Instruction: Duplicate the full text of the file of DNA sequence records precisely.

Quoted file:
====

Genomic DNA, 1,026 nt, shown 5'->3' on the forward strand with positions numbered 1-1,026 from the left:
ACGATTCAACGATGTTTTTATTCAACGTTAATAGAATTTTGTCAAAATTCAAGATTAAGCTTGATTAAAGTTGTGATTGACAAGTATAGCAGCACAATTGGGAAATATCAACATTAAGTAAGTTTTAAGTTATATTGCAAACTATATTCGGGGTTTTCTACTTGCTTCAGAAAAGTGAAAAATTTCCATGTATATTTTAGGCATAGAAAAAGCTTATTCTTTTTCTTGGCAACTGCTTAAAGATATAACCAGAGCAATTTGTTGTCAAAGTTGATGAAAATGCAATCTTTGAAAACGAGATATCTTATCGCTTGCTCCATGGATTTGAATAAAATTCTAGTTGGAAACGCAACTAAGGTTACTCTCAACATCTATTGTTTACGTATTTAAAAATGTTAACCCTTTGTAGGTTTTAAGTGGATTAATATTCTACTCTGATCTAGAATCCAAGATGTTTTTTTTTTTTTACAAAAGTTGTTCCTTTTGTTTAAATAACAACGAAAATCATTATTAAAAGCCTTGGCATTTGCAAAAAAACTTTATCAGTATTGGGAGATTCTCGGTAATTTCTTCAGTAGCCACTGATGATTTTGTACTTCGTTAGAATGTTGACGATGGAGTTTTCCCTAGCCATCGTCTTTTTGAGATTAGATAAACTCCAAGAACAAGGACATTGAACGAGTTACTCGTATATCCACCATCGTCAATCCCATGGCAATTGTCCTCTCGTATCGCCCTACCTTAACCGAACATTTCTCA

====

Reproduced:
Genomic DNA, 1,026 nt, shown 5'->3' on the forward strand with positions numbered 1-1,026 from the left:
ACGATTCAACGATGTTTTTATTCAACGTTAATAGAATTTTGTCAAAATTCAAGATTAAGCTTGATTAAAGTTGTGATTGACAAGTATAGCAGCACAATTGGGAAATATCAACATTAAGTAAGTTTTAAGTTATATTGCAAACTATATTCGGGGTTTTCTACTTGCTTCAGAAAAGTGAAAAATTTCCATGTATATTTTAGGCATAGAAAAAGCTTATTCTTTTTCTTGGCAACTGCTTAAAGATATAACCAGAGCAATTTGTTGTCAAAGTTGATGAAAATGCAATCTTTGAAAACGAGATATCTTATCGCTTGCTCCATGGATTTGAATAAAATTCTAGTTGGAAACGCAACTAAGGTTACTCTCAACATCTATTGTTTACGTATTTAAAAATGTTAACCCTTTGTAGGTTTTAAGTGGATTAATATTCTACTCTGATCTAGAATCCAAGATGTTTTTTTTTTTTTACAAAAGTTGTTCCTTTTGTTTAAATAACAACGAAAATCATTATTAAAAGCCTTGGCATTTGCAAAAAAACTTTATCAGTATTGGGAGATTCTCGGTAATTTCTTCAGTAGCCACTGATGATTTTGTACTTCGTTAGAATGTTGACGATGGAGTTTTCCCTAGCCATCGTCTTTTTGAGATTAGATAAACTCCAAGAACAAGGACATTGAACGAGTTACTCGTATATCCACCATCGTCAATCCCATGGCAATTGTCCTCTCGTATCGCCCTACCTTAACCGAACATTTCTCA